BOSTON (Reuters) - New Englanders struggled to resume their normal routines on Monday in the wake of a blizzard that dumped 40 inches of snow across parts of the region, with Boston's subway service running again and roadways largely plowed, though still treacherous.
Two more deaths were reported in Massachusetts, raising the total number of storm-related deaths in the state to five, according to the Massachusetts Emergency Management Agency. The men died in a Springfield home when they were overcome by carbon monoxide fumes after running a generator indoors during the storm.
Five people also died in Connecticut, two in New York State, one in Maine and one in Rhode Island.
Residents of the region otherwise eased back into their routines, with Boston's mass transit system back in operation for Monday's morning rush hour.
Traffic on transit and roads was lighter than usual, in part because many schools around the city remained closed, though snow and ice on roadways made for slow going for those who did venture out. Schools remained closed across parts of Connecticut, which received up to 40 inches of snow.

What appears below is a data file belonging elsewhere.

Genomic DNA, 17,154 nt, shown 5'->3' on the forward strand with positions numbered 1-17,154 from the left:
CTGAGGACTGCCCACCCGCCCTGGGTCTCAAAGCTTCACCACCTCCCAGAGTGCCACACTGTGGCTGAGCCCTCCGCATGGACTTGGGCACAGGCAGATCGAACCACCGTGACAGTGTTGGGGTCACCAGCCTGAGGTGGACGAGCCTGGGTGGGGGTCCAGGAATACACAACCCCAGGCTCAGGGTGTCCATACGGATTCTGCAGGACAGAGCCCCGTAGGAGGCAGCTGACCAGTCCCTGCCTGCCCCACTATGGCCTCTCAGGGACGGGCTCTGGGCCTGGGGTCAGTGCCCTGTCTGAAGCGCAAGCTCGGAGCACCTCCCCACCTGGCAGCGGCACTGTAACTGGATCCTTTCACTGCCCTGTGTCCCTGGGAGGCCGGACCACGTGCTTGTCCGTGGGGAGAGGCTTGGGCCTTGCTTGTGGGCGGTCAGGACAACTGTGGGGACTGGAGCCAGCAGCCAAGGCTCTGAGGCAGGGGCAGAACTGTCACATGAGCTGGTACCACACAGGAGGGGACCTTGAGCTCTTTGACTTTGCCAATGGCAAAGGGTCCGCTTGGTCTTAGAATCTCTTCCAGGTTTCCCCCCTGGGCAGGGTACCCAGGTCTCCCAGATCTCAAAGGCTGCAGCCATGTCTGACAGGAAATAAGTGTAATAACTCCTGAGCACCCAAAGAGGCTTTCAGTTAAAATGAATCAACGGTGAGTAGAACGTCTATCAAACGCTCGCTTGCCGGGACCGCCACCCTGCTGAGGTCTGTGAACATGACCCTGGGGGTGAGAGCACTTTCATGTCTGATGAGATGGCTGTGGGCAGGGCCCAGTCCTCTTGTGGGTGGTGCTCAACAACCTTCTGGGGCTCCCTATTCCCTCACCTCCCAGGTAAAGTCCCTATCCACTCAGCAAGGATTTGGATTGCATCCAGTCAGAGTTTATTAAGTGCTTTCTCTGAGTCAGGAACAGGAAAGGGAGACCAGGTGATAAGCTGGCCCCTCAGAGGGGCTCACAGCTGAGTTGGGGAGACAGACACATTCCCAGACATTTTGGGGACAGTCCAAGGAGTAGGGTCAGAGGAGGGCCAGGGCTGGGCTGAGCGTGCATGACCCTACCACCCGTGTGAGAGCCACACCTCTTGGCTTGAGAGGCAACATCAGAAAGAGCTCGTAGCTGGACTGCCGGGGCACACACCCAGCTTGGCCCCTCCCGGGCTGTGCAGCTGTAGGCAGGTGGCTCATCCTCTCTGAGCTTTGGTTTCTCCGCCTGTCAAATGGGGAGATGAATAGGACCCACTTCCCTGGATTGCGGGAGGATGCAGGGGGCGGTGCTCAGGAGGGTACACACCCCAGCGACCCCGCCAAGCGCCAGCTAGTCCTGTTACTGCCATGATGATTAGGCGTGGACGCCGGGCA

Authorities did not release the names or ages of the two men who died in Springfield. Jennifer Fitzgerald, first assistant district attorney for Hampden County, where Springfield is located, said there were no signs of foul play and that a woman who was also found unconscious at the scene by rescuers was recovering.
In Maine, the body of 75-year-old Gerald Crommet was recovered from the Penobscot River near Passadumkeag after he ran off the road during the storm and his truck fell through the ice, said Stephen McCausland, a spokesman for the Maine State Police. That was the state's sole fatality linked to the storm.
One resident of Rhode Island died while shoveling snow after the storm, local media reported.
Some 150,000 homes and businesses, mostly in Massachusetts, remained without power by Monday afternoon.
Power had been restored to close to more than three-quarters of the 700,000 customers who had lost it after the two-day storm.
"The progress is pretty good," said Massachusetts Governor Deval Patrick.
About 1,300 people remained in shelters, primarily in southeastern Massachusetts, which faced coastal flooding as well as heavy snow and hurricane-force winds.
With icy rain falling across the Boston area, authorities warned drivers that Monday evening's commute could be treacherous.
"A lot of these highways are a little bit thinner than usual, roads that normally are two or three lanes wide are just one lane now," said Judge. "If it turns into an icy skating rink out there, that is certainly going to be an issue this evening."
(Reporting By Scott Malone in Boston, additional reporting by Scott DiSavino in New York; Editing by Leslie Gevirtz)